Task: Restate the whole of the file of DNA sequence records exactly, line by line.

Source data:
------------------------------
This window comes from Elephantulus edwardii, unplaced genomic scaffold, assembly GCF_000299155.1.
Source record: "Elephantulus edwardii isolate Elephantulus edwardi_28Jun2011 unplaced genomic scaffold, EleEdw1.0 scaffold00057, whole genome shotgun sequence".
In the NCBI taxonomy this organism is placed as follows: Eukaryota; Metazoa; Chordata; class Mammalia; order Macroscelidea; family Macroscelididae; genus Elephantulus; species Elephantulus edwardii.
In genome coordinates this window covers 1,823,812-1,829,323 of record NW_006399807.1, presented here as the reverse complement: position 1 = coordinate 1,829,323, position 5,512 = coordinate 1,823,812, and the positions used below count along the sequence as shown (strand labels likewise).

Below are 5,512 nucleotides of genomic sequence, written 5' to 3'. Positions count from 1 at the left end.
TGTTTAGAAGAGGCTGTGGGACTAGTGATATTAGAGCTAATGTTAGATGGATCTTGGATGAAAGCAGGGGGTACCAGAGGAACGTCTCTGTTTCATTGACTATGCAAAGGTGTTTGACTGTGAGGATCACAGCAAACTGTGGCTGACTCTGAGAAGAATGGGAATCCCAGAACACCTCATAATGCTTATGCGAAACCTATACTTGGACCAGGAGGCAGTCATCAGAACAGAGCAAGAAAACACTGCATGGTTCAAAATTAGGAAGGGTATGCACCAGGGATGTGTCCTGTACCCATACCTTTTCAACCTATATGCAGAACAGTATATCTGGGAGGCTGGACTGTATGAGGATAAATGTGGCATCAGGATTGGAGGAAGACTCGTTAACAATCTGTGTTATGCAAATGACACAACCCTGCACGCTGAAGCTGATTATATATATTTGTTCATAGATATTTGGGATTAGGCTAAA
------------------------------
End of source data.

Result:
This window comes from Elephantulus edwardii, unplaced genomic scaffold, assembly GCF_000299155.1.
Source record: "Elephantulus edwardii isolate Elephantulus edwardi_28Jun2011 unplaced genomic scaffold, EleEdw1.0 scaffold00057, whole genome shotgun sequence".
In the NCBI taxonomy this organism is placed as follows: Eukaryota; Metazoa; Chordata; class Mammalia; order Macroscelidea; family Macroscelididae; genus Elephantulus; species Elephantulus edwardii.
In genome coordinates this window covers 1,823,812-1,829,323 of record NW_006399807.1, presented here as the reverse complement: position 1 = coordinate 1,829,323, position 5,512 = coordinate 1,823,812, and the positions used below count along the sequence as shown (strand labels likewise).

Below are 5,512 nucleotides of genomic sequence, written 5' to 3'. Positions count from 1 at the left end.
TGTTTAGAAGAGGCTGTGGGACTAGTGATATTAGAGCTAATGTTAGATGGATCTTGGATGAAAGCAGGGGGTACCAGAGGAACGTCTCTGTTTCATTGACTATGCAAAGGTGTTTGACTGTGAGGATCACAGCAAACTGTGGCTGACTCTGAGAAGAATGGGAATCCCAGAACACCTCATAATGCTTATGCGAAACCTATACTTGGACCAGGAGGCAGTCATCAGAACAGAGCAAGAAAACACTGCATGGTTCAAAATTAGGAAGGGTATGCACCAGGGATGTGTCCTGTACCCATACCTTTTCAACCTATATGCAGAACAGTATATCTGGGAGGCTGGACTGTATGAGGATAAATGTGGCATCAGGATTGGAGGAAGACTCGTTAACAATCTGTGTTATGCAAATGACACAACCCTGCACGCTGAAGCTGATTATATATATTTGTTCATAGATATTTGGGATTAGGCTAAA